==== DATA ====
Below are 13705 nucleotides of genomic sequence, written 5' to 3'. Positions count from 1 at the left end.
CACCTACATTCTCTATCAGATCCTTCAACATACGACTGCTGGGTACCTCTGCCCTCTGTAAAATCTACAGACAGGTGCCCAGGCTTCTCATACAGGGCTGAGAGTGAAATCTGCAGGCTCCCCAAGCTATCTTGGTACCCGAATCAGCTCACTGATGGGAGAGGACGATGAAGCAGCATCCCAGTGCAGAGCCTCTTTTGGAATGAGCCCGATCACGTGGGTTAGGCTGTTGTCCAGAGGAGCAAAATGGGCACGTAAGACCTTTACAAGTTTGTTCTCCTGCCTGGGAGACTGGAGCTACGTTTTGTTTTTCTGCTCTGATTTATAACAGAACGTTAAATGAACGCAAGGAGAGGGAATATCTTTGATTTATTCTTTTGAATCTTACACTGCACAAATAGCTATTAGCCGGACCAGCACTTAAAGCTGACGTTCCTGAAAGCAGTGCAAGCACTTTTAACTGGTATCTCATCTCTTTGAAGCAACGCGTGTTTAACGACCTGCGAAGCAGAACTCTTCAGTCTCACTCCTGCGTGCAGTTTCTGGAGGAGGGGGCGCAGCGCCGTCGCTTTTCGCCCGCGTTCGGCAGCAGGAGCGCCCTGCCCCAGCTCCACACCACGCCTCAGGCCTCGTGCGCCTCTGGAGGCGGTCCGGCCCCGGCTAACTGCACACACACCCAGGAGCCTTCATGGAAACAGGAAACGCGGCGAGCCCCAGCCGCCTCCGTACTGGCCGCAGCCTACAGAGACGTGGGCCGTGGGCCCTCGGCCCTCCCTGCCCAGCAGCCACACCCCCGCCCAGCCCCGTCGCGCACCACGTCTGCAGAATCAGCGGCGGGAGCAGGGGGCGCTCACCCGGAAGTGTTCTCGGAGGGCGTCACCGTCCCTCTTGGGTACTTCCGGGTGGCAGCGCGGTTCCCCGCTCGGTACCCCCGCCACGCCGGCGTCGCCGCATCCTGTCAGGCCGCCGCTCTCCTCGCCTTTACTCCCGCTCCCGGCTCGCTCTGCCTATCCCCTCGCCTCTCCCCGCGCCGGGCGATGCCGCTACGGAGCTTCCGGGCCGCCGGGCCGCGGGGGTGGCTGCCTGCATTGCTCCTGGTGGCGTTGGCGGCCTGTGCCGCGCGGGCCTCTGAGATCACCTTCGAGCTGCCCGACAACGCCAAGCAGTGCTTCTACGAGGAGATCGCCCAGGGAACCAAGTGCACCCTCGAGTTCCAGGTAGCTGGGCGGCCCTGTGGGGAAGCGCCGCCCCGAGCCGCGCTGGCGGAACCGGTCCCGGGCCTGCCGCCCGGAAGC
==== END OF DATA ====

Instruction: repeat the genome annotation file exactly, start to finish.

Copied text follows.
Below are 13705 nucleotides of genomic sequence, written 5' to 3'. Positions count from 1 at the left end.
CACCTACATTCTCTATCAGATCCTTCAACATACGACTGCTGGGTACCTCTGCCCTCTGTAAAATCTACAGACAGGTGCCCAGGCTTCTCATACAGGGCTGAGAGTGAAATCTGCAGGCTCCCCAAGCTATCTTGGTACCCGAATCAGCTCACTGATGGGAGAGGACGATGAAGCAGCATCCCAGTGCAGAGCCTCTTTTGGAATGAGCCCGATCACGTGGGTTAGGCTGTTGTCCAGAGGAGCAAAATGGGCACGTAAGACCTTTACAAGTTTGTTCTCCTGCCTGGGAGACTGGAGCTACGTTTTGTTTTTCTGCTCTGATTTATAACAGAACGTTAAATGAACGCAAGGAGAGGGAATATCTTTGATTTATTCTTTTGAATCTTACACTGCACAAATAGCTATTAGCCGGACCAGCACTTAAAGCTGACGTTCCTGAAAGCAGTGCAAGCACTTTTAACTGGTATCTCATCTCTTTGAAGCAACGCGTGTTTAACGACCTGCGAAGCAGAACTCTTCAGTCTCACTCCTGCGTGCAGTTTCTGGAGGAGGGGGCGCAGCGCCGTCGCTTTTCGCCCGCGTTCGGCAGCAGGAGCGCCCTGCCCCAGCTCCACACCACGCCTCAGGCCTCGTGCGCCTCTGGAGGCGGTCCGGCCCCGGCTAACTGCACACACACCCAGGAGCCTTCATGGAAACAGGAAACGCGGCGAGCCCCAGCCGCCTCCGTACTGGCCGCAGCCTACAGAGACGTGGGCCGTGGGCCCTCGGCCCTCCCTGCCCAGCAGCCACACCCCCGCCCAGCCCCGTCGCGCACCACGTCTGCAGAATCAGCGGCGGGAGCAGGGGGCGCTCACCCGGAAGTGTTCTCGGAGGGCGTCACCGTCCCTCTTGGGTACTTCCGGGTGGCAGCGCGGTTCCCCGCTCGGTACCCCCGCCACGCCGGCGTCGCCGCATCCTGTCAGGCCGCCGCTCTCCTCGCCTTTACTCCCGCTCCCGGCTCGCTCTGCCTATCCCCTCGCCTCTCCCCGCGCCGGGCGATGCCGCTACGGAGCTTCCGGGCCGCCGGGCCGCGGGGGTGGCTGCCTGCATTGCTCCTGGTGGCGTTGGCGGCCTGTGCCGCGCGGGCCTCTGAGATCACCTTCGAGCTGCCCGACAACGCCAAGCAGTGCTTCTACGAGGAGATCGCCCAGGGAACCAAGTGCACCCTCGAGTTCCAGGTAGCTGGGCGGCCCTGTGGGGAAGCGCCGCCCCGAGCCGCGCTGGCGGAACCGGTCCCGGGCCTGCCGCCCGGAAGC